126.96.36.199 Local Economic Interventions
Politicians can make local economic interventions to support an industry or region; these impose costs on the economy overall.
In a democracy, politicians may offer economic dispensations for chosen regions or industries, in an attempt to win votes at the next election – as described, for example, in an article entitled What are some examples of “pork barrel politics” in the United States?. It included the example of the famous Alaskan ‘bridge to nowhere’.
Local economic interventions to support existing companies can be made by offering subsidies or tax breaks, to protect jobs if an industry or region is experiencing job losses for whatever reason. Other companies, though, might suffer and the wider population may end up paying a high price without achieving a net gain in employment. Overall employment is redistributed at best. For example, Donald Boudreaux explained how sugar subsidies hugely benefited producers at the expense of the rest of society, in his essay Why Government Fails and Why Ideas Matter:
“Consider the U.S. sugar program. For 80 years now, since the passage of the 1934 Jones‐Costigan Act, Uncle Sam has used production quotas, import quotas, high tariffs, and loan guarantees to ensure that American consumers pay higher prices for sugar and sugar substitutes, such as corn syrup.”
An industry can be protected by imposing tariffs on imports of comparable products or services, though that puts up the prices for everybody and may put other jobs at risk. For example in Charles L. Hooper’s article in 2011, Mercantilism Lives, he wrote that America had 57 workers in industries which use steel for every one worker employed in steel-making; the steel-using industries would be rendered less competitive by tariffs on imported steel and might therefore be forced to shed more jobs than had been temporarily saved in the steel-making industry. As described towards the end of this chapter (188.8.131.52), protectionism harms both trade and prosperity.
National governments can make local economic interventions to pay for regional infrastructure projects that might not benefit people in other areas.
They may introduce regulations which purport to be for the benefit of the public but are drafted in such a way that a specific group of people benefits at the expense of the wider public. Russell Roberts quoted the example of a regulation to reduce acid rain, in his article Pigs Don’t Fly: The Economic Way of Thinking about Politics:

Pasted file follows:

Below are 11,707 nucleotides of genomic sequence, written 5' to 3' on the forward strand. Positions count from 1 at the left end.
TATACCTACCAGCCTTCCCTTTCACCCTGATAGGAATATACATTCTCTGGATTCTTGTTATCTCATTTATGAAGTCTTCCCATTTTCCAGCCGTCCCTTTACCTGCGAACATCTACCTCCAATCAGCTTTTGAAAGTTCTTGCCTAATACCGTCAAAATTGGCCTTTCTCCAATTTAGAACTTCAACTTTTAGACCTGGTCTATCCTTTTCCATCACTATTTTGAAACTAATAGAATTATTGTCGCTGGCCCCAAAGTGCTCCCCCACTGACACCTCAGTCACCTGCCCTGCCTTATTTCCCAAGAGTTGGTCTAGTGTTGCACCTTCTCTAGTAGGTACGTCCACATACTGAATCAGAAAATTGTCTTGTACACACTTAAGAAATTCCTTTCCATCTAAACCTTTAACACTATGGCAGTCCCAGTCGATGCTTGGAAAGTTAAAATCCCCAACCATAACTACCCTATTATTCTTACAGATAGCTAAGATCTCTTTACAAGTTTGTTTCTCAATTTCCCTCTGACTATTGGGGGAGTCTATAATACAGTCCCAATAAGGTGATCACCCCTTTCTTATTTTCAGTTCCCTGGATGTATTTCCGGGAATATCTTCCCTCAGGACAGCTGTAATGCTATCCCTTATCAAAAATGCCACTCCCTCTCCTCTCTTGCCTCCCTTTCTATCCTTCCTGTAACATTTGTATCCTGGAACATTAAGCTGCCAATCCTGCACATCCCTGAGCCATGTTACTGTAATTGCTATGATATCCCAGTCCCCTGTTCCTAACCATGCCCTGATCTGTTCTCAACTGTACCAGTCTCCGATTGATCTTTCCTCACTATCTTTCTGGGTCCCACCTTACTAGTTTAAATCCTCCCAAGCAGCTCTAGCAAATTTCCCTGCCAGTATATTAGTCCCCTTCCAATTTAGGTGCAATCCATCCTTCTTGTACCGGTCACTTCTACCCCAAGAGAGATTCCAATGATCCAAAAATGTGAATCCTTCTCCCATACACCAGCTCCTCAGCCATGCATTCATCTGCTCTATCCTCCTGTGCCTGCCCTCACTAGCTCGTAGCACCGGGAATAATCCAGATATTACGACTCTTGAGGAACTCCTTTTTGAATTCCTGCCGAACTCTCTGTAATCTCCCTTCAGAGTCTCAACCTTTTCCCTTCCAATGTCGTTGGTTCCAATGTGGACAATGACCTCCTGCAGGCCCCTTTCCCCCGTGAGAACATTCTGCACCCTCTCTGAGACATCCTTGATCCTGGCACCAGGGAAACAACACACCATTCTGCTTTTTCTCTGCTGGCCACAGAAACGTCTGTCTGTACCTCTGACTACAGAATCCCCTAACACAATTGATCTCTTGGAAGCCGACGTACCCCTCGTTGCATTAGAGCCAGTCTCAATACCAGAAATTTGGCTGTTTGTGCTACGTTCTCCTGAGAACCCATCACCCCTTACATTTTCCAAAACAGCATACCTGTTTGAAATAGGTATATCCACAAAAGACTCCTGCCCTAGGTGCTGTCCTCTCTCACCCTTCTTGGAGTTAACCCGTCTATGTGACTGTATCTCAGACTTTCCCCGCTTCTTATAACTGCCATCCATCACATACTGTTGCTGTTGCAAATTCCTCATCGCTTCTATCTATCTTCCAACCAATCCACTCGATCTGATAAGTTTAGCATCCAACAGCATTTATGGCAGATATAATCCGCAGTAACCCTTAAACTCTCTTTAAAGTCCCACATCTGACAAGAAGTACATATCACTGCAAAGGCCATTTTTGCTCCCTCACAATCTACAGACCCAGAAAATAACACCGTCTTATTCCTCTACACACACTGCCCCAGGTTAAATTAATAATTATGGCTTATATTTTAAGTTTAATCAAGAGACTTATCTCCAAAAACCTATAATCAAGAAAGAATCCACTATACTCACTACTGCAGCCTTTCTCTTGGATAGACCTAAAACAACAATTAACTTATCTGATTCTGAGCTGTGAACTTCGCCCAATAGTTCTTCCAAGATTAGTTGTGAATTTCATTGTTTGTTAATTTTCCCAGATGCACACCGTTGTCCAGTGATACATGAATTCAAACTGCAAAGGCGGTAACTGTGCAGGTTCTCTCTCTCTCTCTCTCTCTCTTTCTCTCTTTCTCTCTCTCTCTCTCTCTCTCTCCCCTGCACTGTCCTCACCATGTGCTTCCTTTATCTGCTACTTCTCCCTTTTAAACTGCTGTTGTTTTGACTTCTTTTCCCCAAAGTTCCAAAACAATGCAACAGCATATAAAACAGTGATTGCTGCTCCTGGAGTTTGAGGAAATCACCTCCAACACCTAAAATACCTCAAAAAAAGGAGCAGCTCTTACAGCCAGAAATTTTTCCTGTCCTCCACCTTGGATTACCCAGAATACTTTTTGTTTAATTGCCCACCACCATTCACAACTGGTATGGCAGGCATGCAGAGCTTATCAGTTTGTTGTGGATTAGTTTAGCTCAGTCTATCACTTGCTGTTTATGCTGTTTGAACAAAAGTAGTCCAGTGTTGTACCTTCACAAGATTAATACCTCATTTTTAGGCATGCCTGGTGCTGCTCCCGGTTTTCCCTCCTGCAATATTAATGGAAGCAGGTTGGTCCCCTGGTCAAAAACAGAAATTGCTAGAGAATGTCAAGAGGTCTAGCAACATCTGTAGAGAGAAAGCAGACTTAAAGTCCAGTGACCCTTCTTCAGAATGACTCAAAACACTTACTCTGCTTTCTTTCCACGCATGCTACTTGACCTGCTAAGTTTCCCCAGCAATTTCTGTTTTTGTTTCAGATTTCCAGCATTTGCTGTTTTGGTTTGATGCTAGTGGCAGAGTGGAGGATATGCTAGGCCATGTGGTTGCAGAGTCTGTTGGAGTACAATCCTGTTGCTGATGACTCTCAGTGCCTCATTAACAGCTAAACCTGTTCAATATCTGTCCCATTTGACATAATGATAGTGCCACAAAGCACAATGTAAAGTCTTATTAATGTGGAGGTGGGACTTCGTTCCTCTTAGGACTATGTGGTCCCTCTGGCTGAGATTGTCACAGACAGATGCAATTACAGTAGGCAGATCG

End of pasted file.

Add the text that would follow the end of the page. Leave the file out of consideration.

“If a tax had been used to reduce sulfur dioxide emission, there would have been an incentive to clean up the air. One way to clean up the air is to use technology like a scrubber. A second way is to burn cleaner coal. Cleaner coal (low in sulfur) comes from out West. Dirty coal (high in sulfur) comes from West Virginia. Senator Byrd is from West Virginia. He made sure that scrubbers were mandated.
…We got cleaner air, but we achieved it at a much higher price than was necessary.”
National governments can choose to locate some of their activities in areas of high unemployment, as was the case when the United Kingdom Passport Office and its Vehicle Licensing Agency were moved to southern Wales where jobs had been lost in coal-mining.
A government may decide that a particular sector of the economy is strategically important, for example long-term economic benefit or national security. It can support a fledgling industry, or protect an existing one, by placing contracts for products or research.
All these measures offer politicians a way of conferring a localised advantage. Some interventions move economic activity around, without affecting overall GDP. Others are at the expense of everyone else within the economy of that country, either by increasing consumer prices or by increasing taxes. Only the last example might increase total economic activity – if it is successful in generating employment that would not otherwise be created.
This page is intended to form part of Edition 4 of the Patterns of Power series of books. An archived copy of it is held at https://www.patternsofpower.org/edition04/3371.htm.